Rebecca Black’s latest EP once again proves that she is a legitimate pop power still being slept on.
Rebecca Black transcended “Friday” years ago. Since 2017, she’s been putting out synthpop gems that shine alternately with melancholy, exuberance, and defiance, but, without fail, are polished to perfection. Her earlier singles tested the edges of the indie-pop-girl landscape in all directions, trying genres from glittering dance-pop to anthemic ballads to drop-driven electropop and attitudes from snark to hesitance to unabashed romance. Rebecca Black Was Here is her first EP since 2017’s RE / BL, and it reintroduces Black as a pop artist worthy of attention by (finally) packaging her different musical impulses together into one compelling project.
The EP is split cleanly down the middle between hyperpop and more traditional synthpop sounds. “Better in My Memory,” “Personal,” and “NGL” all play around with a similar kind of hyperpop style where sweet, shimmering verses are contrasted with sour, clanging choruses in order to explode emotions outward into the most visceral manifestations possible. “NGL” is the best of the group, and at three and a half minutes long, it’s also the most structurally developed compared to the sub-three minute runtimes of the other two. Indeed, it uses that time thoughtfully, giving the song’s diverse array of textures room to breathe and mingle, particularly on the lavish bridge where each harsh and sugary layer of synths is broken down and built back up amid playful vocal processing and dramatic stop-start rhythms. The writing is also interesting, with Black admitting she was the bad guy in a relationship, speculating about what a breakup song from the other person’s perspective might be like, and rhyming “Sky Ferreira” with “mascara.”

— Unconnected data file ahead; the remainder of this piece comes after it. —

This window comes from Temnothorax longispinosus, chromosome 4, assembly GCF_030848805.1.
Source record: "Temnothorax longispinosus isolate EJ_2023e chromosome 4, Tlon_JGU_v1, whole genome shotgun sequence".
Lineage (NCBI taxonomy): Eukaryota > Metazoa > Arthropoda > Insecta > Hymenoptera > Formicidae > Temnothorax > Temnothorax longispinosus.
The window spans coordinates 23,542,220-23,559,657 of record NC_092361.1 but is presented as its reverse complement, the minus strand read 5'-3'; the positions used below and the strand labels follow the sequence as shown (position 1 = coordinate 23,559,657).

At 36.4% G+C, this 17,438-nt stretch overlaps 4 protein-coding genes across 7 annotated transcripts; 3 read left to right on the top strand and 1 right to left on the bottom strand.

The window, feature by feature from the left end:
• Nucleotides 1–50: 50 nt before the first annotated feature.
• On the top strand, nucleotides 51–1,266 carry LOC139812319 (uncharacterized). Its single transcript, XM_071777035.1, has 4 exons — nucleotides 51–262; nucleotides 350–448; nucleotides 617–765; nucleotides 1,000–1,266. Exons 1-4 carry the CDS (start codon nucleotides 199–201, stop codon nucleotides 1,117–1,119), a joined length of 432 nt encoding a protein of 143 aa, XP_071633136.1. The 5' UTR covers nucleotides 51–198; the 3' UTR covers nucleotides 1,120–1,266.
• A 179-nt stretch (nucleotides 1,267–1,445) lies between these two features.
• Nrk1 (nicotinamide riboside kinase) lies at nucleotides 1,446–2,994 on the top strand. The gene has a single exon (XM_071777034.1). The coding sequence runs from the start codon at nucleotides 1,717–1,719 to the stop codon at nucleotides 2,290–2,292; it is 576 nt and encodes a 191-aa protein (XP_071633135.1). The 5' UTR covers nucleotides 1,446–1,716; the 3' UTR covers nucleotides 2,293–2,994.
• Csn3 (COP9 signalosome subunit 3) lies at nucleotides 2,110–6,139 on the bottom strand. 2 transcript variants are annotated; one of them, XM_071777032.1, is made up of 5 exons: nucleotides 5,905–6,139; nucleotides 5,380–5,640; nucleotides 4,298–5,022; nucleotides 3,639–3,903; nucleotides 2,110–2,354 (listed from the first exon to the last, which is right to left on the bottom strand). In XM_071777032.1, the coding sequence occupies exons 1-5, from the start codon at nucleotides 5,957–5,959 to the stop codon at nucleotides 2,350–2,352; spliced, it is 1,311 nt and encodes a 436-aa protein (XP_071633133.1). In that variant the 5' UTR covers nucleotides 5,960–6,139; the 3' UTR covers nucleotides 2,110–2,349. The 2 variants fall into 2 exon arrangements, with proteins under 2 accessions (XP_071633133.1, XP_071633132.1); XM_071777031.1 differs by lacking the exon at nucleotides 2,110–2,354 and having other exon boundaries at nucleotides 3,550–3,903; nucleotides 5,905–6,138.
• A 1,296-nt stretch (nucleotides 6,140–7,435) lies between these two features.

The last three songs on the EP scan as more tried-and-true synthpop reminiscent of Black’s previous singles. Track 4, “Blue,” is a ballad that puts her voice front and center: after the vocal manipulation of the first three songs, it’s a breath of fresh air that reestablishes her presence as the cohering factor of the EP. Following it is latest single “Worth It For the Feeling,” which is similar to her 2020 track “Self Sabotage” in the way it transforms complicated relationship troubles (“If history’s repeating / Then it’s worth it for the feeling”) into surprisingly gorgeous pop confection. Drenched in reverb and layered with hazy synths, violins, and electric guitar, “Feeling” is pretty because it relies on melancholy, instinct, and uncertainty, and it’s a strong contender for the project’s best song. Rebecca Black Was Here then closes with its first single, “Girlfriend,” which is a fun, frothy cut about Black getting back together with her girlfriend that takes the soul-baring, weightless qualities of “Blue” and “Feeling” and morphs them into the happiest track here. “Girlfriend” is also the final clue in revealing the overarching narrative: Rebecca Black Was Here is a reverse breakup album, beginning when the relationship is already over and ending with Black changing her mind and vowing, with infectious optimism, that “this time it’s gonna be different.”
The EP features, in the context of Black’s discography, both sounds that are new and some that are already familiar. She still excels at her brand of synthy futurepop, but “NGL” in particular is a nice calling card if she decides to venture further into the hyperpop scene. Regardless of genre, though, one thing remains true in all her work from 2017 to now: Black’s songs are distinguished and elevated by her singular presence. Of course, her voice has enough power to carry the music convincingly, but her biggest strength lies in her ability to imbue even the most hushed line with emotion — and, conversely, her ability to make even the most forceful melody sound delicate. Her sweet, emotive vocals anchor the chaos of the more maximalist tracks, tie them to the more traditional pop output of the second half, and ensure that the inherent emotion of each track remains front and center. Rebecca Black’s name may carry old baggage along with her pop music career, but she’s proven over and over that she’s worthy of being seen as a meaningful artist in her own right.
Published as part of Album Roundup — June 2021 | Part 1.